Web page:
Daily Archives: September 18, 2012

The “lost” interview: A teen’s 1966 radio chat with Muhammad Ali — kept on reel-to-reel for decades — finally goes online. From the Blank on Blank editor’s email to Romenesko readers:

It was 1966 when a 17-year-old from a high school in the Chicago suburbs landed the interview of lifetime: Muhammad Ali. Ali was in his prime, training on the South Side of Chicago.

During the interview for the teen’s high school radio show he epically riffed on going to Mars, why boasting got him to his first title, and why he learned to box so he could get his bike back. But only a handful of people ever got to hear this vintage interview. Now after nearly 50 years locked away we’re bringing this slice of Chicago history back to life.

UPDATE: Recently retired Denver Post sportswriter Natalie Meisler sends this email: “I’d like to add a historical footnote to the Ali interview. The teenager who conducted the interview grew up to be Michael Aisner, one of the country’s pioneer bicycle race promoters. He ran the Red Zinger/Coors Classic, was responsible for getting Greg LeMond to race in this country, helped promote and develop the first wave of American riders who competed in The Tour de France and is recognized in the US Bicycle Hall of Fame. All of this was pre-Lance Armstrong.”

* Muhammad Ali: The lost interview from 1966 (

More from today:
* Rush of traffic to Mother Jones’s Romney blockbuster “melted the needle of our live meter. ..Our metric software just couldn’t keep up.” (
* Mother Jones’ page views are double the previous 24-hour record. (
* Who should get credit for the Romney scoop — Mother Jones or Huffington Post? (
* Towson University paper has more than 300 comments on its White Student Union story. (
* Media access to Pac-12 football practices is shrinking. (
* You’ll never read a better profile of ex-NY Observer editor Peter Kaplan. (
* Pine Cone editor says his paper covers Clint Eastwood “all of the time.” (
* More downsizing and reassignments at Milwaukee Journal Sentinel. ( | (
* Jeff Jarvis’s blueprint for radical innovation in journalism education. (
* Follow Romenesko on Twitter | Send memos, links and news tips to | NEW! Buy Romenesko’s DEATH LOG book on Etsy.

Joseph P. Kahn writes in a front-page Boston Globe story:

This Thursday, The Boston Phoenix will formally merge with its sister publication, Stuff, a glossy biweekly, into a publication called simply The Phoenix. As a newsprint entity, the old Boston Phoenix will cease to exist.

Succeeding in a rapidly changing media environment could be a tough challenge for the new magazine. Long-established alternative weeklies in other cities — New York’s Village Voice, the Chicago Reader, and the Washington City Paper among them — have recently been downsized or sold. …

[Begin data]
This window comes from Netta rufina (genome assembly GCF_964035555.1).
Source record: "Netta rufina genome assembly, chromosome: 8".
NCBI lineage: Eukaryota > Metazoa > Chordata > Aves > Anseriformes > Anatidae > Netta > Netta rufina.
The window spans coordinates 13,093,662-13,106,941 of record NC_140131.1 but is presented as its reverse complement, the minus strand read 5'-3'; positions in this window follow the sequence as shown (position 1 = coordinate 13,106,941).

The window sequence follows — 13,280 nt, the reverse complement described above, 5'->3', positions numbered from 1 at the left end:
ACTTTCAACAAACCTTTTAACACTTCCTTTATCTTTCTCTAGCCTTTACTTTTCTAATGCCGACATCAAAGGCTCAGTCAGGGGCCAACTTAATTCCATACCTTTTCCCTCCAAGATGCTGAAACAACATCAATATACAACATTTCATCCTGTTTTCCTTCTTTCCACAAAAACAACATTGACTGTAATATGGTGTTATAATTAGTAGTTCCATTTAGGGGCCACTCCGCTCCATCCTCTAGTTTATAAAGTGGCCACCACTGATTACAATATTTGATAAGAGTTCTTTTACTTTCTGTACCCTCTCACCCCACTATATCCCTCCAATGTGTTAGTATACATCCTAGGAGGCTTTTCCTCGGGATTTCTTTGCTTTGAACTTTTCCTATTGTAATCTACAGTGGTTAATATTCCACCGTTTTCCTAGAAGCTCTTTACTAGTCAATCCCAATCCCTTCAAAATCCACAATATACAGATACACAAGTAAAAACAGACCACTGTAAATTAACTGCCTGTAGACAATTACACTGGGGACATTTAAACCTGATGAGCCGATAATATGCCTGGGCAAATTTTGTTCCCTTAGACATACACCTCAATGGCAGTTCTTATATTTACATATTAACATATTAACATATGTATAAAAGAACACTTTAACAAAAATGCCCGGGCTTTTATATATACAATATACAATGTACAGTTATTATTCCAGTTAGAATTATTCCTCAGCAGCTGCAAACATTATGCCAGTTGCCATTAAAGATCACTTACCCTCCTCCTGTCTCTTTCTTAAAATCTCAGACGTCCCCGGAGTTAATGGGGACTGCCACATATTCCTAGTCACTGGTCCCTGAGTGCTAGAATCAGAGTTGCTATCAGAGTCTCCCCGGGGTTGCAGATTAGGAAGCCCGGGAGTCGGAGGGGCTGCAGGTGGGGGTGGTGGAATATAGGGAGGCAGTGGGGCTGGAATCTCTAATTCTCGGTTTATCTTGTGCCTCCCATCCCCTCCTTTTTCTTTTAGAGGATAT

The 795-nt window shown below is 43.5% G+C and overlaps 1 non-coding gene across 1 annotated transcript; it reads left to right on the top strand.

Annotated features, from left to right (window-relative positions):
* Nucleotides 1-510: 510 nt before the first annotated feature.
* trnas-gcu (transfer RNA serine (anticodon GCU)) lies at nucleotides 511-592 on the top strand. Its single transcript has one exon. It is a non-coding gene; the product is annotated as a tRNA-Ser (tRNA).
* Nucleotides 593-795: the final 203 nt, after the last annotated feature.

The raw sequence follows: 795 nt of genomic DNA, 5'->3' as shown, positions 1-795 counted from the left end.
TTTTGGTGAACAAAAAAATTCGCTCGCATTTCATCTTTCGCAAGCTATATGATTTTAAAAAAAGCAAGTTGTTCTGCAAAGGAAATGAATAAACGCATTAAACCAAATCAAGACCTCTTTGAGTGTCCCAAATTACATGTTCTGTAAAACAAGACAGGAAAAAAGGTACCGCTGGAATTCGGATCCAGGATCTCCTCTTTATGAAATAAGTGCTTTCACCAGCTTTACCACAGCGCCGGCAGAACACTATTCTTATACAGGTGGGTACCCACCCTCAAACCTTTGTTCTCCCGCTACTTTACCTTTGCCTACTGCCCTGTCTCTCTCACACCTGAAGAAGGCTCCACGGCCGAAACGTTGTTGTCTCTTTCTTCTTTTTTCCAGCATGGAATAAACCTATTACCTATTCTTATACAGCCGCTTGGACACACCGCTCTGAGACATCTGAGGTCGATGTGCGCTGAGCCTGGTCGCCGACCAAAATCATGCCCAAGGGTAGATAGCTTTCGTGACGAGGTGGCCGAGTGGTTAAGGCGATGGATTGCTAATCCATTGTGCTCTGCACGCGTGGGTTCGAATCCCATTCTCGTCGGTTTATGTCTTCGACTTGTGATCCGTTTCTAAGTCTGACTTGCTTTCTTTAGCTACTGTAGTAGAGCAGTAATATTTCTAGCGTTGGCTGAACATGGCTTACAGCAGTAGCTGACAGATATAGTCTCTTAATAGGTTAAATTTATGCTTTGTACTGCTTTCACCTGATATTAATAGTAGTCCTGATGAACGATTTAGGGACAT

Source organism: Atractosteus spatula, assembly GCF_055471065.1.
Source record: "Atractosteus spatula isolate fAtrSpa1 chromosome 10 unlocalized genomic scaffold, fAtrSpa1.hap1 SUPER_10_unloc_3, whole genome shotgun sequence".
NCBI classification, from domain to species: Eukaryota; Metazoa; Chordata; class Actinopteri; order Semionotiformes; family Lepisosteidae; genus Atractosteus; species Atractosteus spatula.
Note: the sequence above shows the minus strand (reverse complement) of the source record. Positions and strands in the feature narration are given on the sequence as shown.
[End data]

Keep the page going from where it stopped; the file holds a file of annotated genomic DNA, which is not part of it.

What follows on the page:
Like many publications, including The Boston Globe, the Phoenix has suffered financially from the migration of classified advertising to the Web in recent years. Phoenix Media is a privately held company and does not release revenue figures. Twenty years ago, however, the newspaper published four thick sections weekly. Those days are long gone.

* A hybrid rises from the old Boston Phoenix (

Houston schools spokesman Jason Spencer was recently interviewed by a Houston Business Journal reporter about an upcoming bond referendum.

Jason Spencer

“When I asked her to send me a copy of the story after it was published, I was told I’d have to subscribe because their publication places all content behind a pay wall,” he tells Romenesko readers.

Spencer, a former Houston Chronicle education reporter, was surprised to hear that.

“I’ve found that other media outlets that use a pay wall will email me copies of stories if they’ve used information I provided,” he says. “Do the people who are quoted in news stories have a right to see those stories soon after they’ve been published in order to verify their views were accurately presented?” (Business Journal stories are free online after 30 days.)

Spencer sent me his email exchange with Business Journal editor B. Candace Beeke. She told him:

First, a new policy allows you to purchase just the edition in which the story ran. You can do that online by clicking on the story.

B. Candace Beeke

HBJ enforces this policy to protect the work we do and our intellectual property. Anyone who purchases the story or paper gets a copy that protects our licensing.

Our newsroom also is prohibited from sending out free copies of the work we do to protect the investment our readers make in receiving our products. I appreciate your understanding.

Spencer’s response:

So, you’re telling me I have to pay to read how you report the information I provide your reporters? I will keep this in mind in the future. Thank you.

I’ve invited the editor to elaborate on her paper’s policy. Houston Business Journal — a part of the American City Business Journals — is owned by the Newhouse family’s Advance Publications.

Sarasota Herald-Tribune executive editor Mike Connelly replaces Margaret Sullivan as Buffalo News editor. He’ll be the seventh editor in Berkshire Hathaway-owned newspaper’s 132-year history.

* Sarasota editor named Buffalo News editor (
* Halifax-owned Herald-Tribune hasn’t named Connelly’s successor (
* Earlier: Sullivan leaves Buffalo News to become NYT public editor (